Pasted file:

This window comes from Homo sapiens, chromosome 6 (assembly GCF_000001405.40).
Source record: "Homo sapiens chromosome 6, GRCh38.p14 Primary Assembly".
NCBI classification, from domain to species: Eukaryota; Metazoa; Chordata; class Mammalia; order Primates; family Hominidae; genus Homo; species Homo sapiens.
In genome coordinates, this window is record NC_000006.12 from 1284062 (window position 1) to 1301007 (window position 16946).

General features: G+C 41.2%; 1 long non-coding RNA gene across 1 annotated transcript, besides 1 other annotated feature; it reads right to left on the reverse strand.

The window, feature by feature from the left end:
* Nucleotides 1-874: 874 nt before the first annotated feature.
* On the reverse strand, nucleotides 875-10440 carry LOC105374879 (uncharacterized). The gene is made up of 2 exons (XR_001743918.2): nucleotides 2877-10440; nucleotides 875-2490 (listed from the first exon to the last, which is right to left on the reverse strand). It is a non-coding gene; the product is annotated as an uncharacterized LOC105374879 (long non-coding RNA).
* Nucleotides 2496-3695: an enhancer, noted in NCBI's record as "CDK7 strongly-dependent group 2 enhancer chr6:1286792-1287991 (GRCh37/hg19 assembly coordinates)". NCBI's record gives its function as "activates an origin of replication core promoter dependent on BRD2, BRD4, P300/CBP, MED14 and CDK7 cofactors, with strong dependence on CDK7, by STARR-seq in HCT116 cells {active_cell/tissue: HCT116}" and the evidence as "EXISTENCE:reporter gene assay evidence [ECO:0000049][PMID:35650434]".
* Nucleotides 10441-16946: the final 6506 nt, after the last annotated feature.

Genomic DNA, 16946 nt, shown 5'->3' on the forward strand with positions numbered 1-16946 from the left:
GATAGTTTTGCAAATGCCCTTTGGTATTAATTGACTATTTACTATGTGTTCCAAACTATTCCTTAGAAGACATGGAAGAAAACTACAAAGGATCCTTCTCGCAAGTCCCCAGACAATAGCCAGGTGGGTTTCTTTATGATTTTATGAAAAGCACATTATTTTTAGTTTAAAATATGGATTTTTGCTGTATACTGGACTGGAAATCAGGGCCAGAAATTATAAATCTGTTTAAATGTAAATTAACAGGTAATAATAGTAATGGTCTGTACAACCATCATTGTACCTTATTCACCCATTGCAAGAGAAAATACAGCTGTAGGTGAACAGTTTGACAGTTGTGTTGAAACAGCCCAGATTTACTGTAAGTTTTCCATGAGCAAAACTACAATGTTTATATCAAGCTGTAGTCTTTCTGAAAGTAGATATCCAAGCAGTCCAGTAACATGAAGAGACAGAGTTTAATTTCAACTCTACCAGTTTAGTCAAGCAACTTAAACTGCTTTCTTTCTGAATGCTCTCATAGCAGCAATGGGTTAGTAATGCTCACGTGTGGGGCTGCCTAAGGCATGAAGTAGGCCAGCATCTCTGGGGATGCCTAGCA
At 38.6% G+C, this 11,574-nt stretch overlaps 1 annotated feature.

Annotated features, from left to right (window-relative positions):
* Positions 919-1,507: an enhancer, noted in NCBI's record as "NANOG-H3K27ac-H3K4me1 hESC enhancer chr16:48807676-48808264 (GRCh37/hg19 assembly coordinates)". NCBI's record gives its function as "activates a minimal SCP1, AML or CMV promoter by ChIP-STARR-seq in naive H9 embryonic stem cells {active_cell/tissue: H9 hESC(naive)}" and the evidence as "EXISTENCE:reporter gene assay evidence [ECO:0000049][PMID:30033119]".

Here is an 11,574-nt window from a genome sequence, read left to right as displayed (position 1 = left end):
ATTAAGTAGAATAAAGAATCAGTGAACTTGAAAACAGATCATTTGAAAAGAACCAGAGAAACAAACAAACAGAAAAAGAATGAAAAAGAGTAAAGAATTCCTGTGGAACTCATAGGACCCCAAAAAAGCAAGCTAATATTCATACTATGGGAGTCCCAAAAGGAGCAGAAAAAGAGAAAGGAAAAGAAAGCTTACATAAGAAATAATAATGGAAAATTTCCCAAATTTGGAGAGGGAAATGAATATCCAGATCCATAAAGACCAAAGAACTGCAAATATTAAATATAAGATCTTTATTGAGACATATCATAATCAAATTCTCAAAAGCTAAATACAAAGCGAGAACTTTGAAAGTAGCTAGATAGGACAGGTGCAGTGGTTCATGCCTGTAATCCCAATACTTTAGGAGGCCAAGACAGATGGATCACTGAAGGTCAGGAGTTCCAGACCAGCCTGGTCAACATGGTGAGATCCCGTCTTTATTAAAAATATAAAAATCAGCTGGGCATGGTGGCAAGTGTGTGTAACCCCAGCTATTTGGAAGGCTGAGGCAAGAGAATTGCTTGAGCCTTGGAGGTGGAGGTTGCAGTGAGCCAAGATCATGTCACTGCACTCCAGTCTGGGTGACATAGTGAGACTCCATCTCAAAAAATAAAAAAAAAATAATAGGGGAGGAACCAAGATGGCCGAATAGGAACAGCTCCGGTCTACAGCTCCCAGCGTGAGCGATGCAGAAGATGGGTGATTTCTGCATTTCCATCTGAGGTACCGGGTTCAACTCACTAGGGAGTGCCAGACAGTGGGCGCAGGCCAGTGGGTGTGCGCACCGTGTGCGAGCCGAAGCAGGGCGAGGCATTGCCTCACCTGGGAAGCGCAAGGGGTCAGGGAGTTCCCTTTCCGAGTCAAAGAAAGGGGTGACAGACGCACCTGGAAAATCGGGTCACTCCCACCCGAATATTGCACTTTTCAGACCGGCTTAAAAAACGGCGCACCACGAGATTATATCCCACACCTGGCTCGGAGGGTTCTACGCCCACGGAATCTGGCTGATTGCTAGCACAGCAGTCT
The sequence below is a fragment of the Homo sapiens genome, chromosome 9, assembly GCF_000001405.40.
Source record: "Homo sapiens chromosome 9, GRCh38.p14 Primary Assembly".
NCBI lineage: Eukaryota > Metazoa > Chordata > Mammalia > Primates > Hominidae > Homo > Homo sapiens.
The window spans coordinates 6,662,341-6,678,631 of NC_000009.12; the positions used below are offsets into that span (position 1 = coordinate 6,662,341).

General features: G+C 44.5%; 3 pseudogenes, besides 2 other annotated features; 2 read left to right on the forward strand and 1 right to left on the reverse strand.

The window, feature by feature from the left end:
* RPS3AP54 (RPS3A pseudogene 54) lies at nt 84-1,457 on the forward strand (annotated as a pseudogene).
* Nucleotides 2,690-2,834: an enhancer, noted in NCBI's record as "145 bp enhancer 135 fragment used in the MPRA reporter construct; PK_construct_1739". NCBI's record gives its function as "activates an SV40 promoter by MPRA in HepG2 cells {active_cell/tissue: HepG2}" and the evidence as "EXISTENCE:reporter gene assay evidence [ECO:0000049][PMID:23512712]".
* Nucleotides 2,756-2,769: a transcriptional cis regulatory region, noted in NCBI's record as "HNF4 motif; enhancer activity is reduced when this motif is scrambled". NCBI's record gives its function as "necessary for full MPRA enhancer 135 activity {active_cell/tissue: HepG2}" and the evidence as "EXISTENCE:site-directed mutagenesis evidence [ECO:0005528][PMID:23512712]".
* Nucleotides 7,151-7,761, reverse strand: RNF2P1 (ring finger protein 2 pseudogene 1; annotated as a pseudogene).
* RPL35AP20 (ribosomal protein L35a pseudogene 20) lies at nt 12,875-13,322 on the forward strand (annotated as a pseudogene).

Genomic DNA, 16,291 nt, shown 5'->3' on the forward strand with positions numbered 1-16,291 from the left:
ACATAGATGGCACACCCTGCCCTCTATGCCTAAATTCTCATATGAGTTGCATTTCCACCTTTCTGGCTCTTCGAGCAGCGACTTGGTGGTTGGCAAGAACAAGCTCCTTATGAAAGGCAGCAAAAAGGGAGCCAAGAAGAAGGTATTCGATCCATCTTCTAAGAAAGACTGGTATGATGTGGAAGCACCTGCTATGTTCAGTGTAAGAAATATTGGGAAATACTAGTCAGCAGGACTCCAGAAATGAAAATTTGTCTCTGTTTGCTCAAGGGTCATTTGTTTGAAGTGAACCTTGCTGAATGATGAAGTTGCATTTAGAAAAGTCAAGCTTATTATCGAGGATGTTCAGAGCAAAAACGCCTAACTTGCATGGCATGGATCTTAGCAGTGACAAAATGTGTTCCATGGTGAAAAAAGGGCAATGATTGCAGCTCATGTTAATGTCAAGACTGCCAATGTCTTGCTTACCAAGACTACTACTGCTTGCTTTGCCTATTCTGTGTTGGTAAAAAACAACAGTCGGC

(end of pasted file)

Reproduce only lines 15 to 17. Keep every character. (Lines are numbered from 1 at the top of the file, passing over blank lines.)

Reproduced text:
* Positions 919-1,507: an enhancer, noted in NCBI's record as "NANOG-H3K27ac-H3K4me1 hESC enhancer chr16:48807676-48808264 (GRCh37/hg19 assembly coordinates)". NCBI's record gives its function as "activates a minimal SCP1, AML or CMV promoter by ChIP-STARR-seq in naive H9 embryonic stem cells {active_cell/tissue: H9 hESC(naive)}" and the evidence as "EXISTENCE:reporter gene assay evidence [ECO:0000049][PMID:30033119]".

Here is an 11,574-nt window from a genome sequence, read left to right as displayed (position 1 = left end):
ATTAAGTAGAATAAAGAATCAGTGAACTTGAAAACAGATCATTTGAAAAGAACCAGAGAAACAAACAAACAGAAAAAGAATGAAAAAGAGTAAAGAATTCCTGTGGAACTCATAGGACCCCAAAAAAGCAAGCTAATATTCATACTATGGGAGTCCCAAAAGGAGCAGAAAAAGAGAAAGGAAAAGAAAGCTTACATAAGAAATAATAATGGAAAATTTCCCAAATTTGGAGAGGGAAATGAATATCCAGATCCATAAAGACCAAAGAACTGCAAATATTAAATATAAGATCTTTATTGAGACATATCATAATCAAATTCTCAAAAGCTAAATACAAAGCGAGAACTTTGAAAGTAGCTAGATAGGACAGGTGCAGTGGTTCATGCCTGTAATCCCAATACTTTAGGAGGCCAAGACAGATGGATCACTGAAGGTCAGGAGTTCCAGACCAGCCTGGTCAACATGGTGAGATCCCGTCTTTATTAAAAATATAAAAATCAGCTGGGCATGGTGGCAAGTGTGTGTAACCCCAGCTATTTGGAAGGCTGAGGCAAGAGAATTGCTTGAGCCTTGGAGGTGGAGGTTGCAGTGAGCCAAGATCATGTCACTGCACTCCAGTCTGGGTGACATAGTGAGACTCCATCTCAAAAAATAAAAAAAAAATAATAGGGGAGGAACCAAGATGGCCGAATAGGAACAGCTCCGGTCTACAGCTCCCAGCGTGAGCGATGCAGAAGATGGGTGATTTCTGCATTTCCATCTGAGGTACCGGGTTCAACTCACTAGGGAGTGCCAGACAGTGGGCGCAGGCCAGTGGGTGTGCGCACCGTGTGCGAGCCGAAGCAGGGCGAGGCATTGCCTCACCTGGGAAGCGCAAGGGGTCAGGGAGTTCCCTTTCCGAGTCAAAGAAAGGGGTGACAGACGCACCTGGAAAATCGGGTCACTCCCACCCGAATATTGCACTTTTCAGACCGGCTTAAAAAACGGCGCACCACGAGATTATATCCCACACCTGGCTCGGAGGGTTCTACGCCCACGGAATCTGGCTGATTGCTAGCACAGCAGTCT